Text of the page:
What Makes a Hike Memorable

A hiker’s treasured treks

Every hike is different, but some stick in one’s memory as particularly special adventures. It is usually something unexpected — a particular challenge on the trail or with the weather, perhaps the sighting of a mother bear with her cubs, an overlook that is flooded with the season’s glory — or maybe it’s simply the company, special time spent in the great outdoors with friends or family. I have several memorable hikes I’d like to share with you.

Blowdowns on Broad Hollow/Pine Hill Gap Hike

This past May, a group of us, with our dogs in tow, started on a moderate hike of about seven miles with a 1,600 feet elevation gain to enjoy the orchid bloom on Broad Hollow/Pine Hill Gap, hidden in a back corner of the Shenandoah National Park. Nestled between Old Rag, Catlett, and Hazel Mountains, the trail runs along Broad Hollow Run, which offers a pleasant set of cascades.

We knew that this past spring, with its unusual weather pattern, had sent tornadoes through the area, breaking trees in half and ripping others totally out of the ground, so we weren’t sure what to expect. However, when we arrived at the trailhead and saw the many huge, freshly-cut tree trunks of old growth hemlock and wild oak, we felt reassured and relieved that the trail had been cleared of all the blowdowns. We paused for awhile and stood in both awe and gratitude, appreciating all the hard work that had been performed by the volunteer trail maintenance crew.

At the halfway point of our hike, however, it was obvious that the blowdowns and debris had not been cleared from the entire trail. Our path was totally obstructed. With the results of nature’s fury on full display, we had to climb over or crawl under fallen trees, or bushwhack around huge root systems and through bushes. Struggling through this tangled mess challenged our physical strength and flexibility, but offered many hilarious pictures of hikers either stuck on a tree or belly-crawling under big trunks. There was a lot of laughter and shouting as we helped each other negotiate the wilderness.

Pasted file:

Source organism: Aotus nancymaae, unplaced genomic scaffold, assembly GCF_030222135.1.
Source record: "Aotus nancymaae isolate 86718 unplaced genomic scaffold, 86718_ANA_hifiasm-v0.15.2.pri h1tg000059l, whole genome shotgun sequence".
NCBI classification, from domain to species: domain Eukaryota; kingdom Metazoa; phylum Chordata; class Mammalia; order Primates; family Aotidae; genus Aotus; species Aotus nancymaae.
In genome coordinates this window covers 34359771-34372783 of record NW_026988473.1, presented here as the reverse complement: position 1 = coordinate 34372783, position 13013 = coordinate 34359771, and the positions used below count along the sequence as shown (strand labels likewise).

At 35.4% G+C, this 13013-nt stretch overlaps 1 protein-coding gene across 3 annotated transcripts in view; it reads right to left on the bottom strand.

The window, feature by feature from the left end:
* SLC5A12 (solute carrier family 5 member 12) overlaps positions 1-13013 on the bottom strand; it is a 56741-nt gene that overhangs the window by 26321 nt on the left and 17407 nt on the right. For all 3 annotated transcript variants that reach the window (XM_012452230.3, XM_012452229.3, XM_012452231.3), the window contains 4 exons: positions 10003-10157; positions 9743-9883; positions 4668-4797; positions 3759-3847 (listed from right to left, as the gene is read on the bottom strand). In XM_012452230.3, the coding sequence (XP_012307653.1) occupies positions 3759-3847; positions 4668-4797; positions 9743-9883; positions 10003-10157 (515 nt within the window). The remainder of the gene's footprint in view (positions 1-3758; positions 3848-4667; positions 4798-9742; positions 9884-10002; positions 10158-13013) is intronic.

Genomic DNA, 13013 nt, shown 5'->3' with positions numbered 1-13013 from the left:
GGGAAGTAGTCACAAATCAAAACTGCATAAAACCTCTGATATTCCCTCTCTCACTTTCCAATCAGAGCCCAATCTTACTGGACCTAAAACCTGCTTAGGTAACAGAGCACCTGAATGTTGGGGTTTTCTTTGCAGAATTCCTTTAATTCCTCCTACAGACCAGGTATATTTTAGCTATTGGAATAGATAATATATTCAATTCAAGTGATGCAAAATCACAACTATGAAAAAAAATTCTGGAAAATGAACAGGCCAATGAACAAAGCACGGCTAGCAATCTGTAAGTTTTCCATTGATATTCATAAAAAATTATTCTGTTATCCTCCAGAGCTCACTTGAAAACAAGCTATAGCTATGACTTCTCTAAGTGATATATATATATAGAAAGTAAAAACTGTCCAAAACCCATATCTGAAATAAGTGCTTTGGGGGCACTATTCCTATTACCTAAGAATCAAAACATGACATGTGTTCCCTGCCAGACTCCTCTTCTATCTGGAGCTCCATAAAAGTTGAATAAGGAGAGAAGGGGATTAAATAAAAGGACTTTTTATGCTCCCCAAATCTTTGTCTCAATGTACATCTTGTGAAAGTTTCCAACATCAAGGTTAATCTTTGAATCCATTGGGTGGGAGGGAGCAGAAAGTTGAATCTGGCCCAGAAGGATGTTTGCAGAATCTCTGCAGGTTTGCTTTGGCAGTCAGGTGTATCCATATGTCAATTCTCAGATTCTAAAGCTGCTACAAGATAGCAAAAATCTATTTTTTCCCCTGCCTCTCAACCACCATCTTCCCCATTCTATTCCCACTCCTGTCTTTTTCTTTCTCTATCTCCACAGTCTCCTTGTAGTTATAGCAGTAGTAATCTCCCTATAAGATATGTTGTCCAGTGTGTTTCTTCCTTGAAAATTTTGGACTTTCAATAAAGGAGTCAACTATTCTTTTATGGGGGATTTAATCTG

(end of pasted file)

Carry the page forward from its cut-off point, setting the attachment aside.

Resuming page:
Our return to the trailhead was slow and tiring, but we all knew this was a hike that was unlikely to be forgotten, even by our dogs, who had no trouble sleeping all the way home.  

Torrential Rains on Duncan Knob

A sunny day with a cool breeze makes for perfect hiking weather. A grey and drizzly day, on the other hand, tends to accelerate one’s hiking pace in the hope of avoiding a potential downpour. However, for a multi-day backpacking trip with a heavy load on one’s back, the pace remains steady in the knowledge that there is no bad weather, only bad gear.

On a recent backpacking trip in the George Washington National Forest, a group of us tackled the wet and boggy trails on Duncan Knob Hollow. At times, we had to take our boots off to ford swollen creeks. By the time we reached the campsite, the clouds were getting heavy and dark. We pitched our tents and hurried up the rock scramble which led to the summit of Duncan Knob. We wanted to check out the vista before a likely downpour would rob us of its expansive views.

The rock scramble was fairly treacherous, but the breathtaking view from the outcrop at the summit made it all worth it. After a while, the first raindrops suddenly began falling, so we swiftly scurried and scrambled all the way down over slippery and wobbly rocks to arrive back at our tents. Our legs were shaking so badly when we got back that we all agreed that this was the last time we would ever hike Duncan Knob at that speed.  

Huddled together under a tarp, we ate a cold dinner and rapidly retreated into our tents as the rain got stronger. By eight o’clock, heavy rain was pouring, and I was comfortably relaxing in the middle of my waterproof tent, reading a book. The steady prattling of the rain was making me sleepy, but when I reached for the pillow to go to sleep, it was sopping wet, and so was my quilt.